Honeychile Rider is probably Ian Flemings most interesting character. I fell in love with her.


James Bond Book Cover Gallery

In 2008 Penguin Publishing re-released the Ian Fleming James Bond series in hard cover. The cover art was done by Michael Gillette. Here is that fantastic set.

    

 

 

 

 

  



Monday, July 11, 2011

Spycraft 2.0 and Print on Demand

The print-on-demand edition of Spycraft 2.0 is a reprint of the last Spycraft product Alderac Entertainment Group produced before they shut down the Spycraft product line. When that happened, the crew behind the Spycraft RPG started Crafty Games in order to continue the line and have since expanded to different RPG genres, most recently developing the Mastercraft game system.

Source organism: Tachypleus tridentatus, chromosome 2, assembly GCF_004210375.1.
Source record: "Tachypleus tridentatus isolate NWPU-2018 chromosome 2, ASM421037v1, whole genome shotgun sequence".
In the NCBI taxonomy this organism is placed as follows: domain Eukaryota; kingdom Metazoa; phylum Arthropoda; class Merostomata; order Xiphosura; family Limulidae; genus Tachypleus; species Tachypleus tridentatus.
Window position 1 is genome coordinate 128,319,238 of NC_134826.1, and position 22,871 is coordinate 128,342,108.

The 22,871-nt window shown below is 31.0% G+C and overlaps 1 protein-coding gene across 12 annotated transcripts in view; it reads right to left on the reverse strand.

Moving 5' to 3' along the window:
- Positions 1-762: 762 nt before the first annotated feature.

I now have a hardcover edition of the print-on-demand Spycraft 2.0. This version has many fixes from the original run's errata. It also is available in softcover.

This was a re-purchase of the book as I had the original book at one time. A big fan of the original Spycraft, it was difficult for me to let the 1.0 version go in favor of 2.0. The book is rather large. I found it to be too overwhelming and shortly after buying it I shelved it where it sat for many years.

Now my interest is rekindled (I don't know why! I'm quite fascinated with my obsessions coming and going!) and with Spycraft 3rd edition coming soon under the Mastercraft system I longed for this book once again. So here we are.

DriveThruRPG.com is where I ordered this book. There are many reviews saying how their customer service is great. I'd like to re-affirm this to be true. I made an error in my ordering the book submitting a very old shipping address that was lingering on my account. With one email the issue was resolved and the book was shipped to the corrected location with no problem and rather quickly at that. The whole process took four days- that includes the printing AND shipping.